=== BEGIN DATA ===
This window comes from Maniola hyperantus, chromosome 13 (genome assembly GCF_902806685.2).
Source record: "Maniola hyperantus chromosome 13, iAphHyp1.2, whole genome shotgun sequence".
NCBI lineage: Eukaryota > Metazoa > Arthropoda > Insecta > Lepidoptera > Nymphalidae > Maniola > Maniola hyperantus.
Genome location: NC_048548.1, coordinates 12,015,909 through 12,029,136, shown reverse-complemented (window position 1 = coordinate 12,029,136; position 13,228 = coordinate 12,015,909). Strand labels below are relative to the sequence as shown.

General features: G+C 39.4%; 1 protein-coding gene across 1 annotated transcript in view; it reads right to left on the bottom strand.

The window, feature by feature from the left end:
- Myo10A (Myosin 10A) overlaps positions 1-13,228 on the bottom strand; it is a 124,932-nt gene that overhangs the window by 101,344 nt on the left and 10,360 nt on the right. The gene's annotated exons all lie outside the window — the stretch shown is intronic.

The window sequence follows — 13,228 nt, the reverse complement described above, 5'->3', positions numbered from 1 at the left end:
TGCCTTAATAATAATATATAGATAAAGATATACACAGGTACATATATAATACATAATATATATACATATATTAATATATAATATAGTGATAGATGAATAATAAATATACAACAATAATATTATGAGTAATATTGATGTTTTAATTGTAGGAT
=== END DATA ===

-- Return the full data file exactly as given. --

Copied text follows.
This window comes from Maniola hyperantus, chromosome 13 (genome assembly GCF_902806685.2).
Source record: "Maniola hyperantus chromosome 13, iAphHyp1.2, whole genome shotgun sequence".
NCBI lineage: Eukaryota > Metazoa > Arthropoda > Insecta > Lepidoptera > Nymphalidae > Maniola > Maniola hyperantus.
Genome location: NC_048548.1, coordinates 12,015,909 through 12,029,136, shown reverse-complemented (window position 1 = coordinate 12,029,136; position 13,228 = coordinate 12,015,909). Strand labels below are relative to the sequence as shown.

General features: G+C 39.4%; 1 protein-coding gene across 1 annotated transcript in view; it reads right to left on the bottom strand.

The window, feature by feature from the left end:
- Myo10A (Myosin 10A) overlaps positions 1-13,228 on the bottom strand; it is a 124,932-nt gene that overhangs the window by 101,344 nt on the left and 10,360 nt on the right. The gene's annotated exons all lie outside the window — the stretch shown is intronic.

The window sequence follows — 13,228 nt, the reverse complement described above, 5'->3', positions numbered from 1 at the left end:
TGCCTTAATAATAATATATAGATAAAGATATACACAGGTACATATATAATACATAATATATATACATATATTAATATATAATATAGTGATAGATGAATAATAAATATACAACAATAATATTATGAGTAATATTGATGTTTTAATTGTAGGAT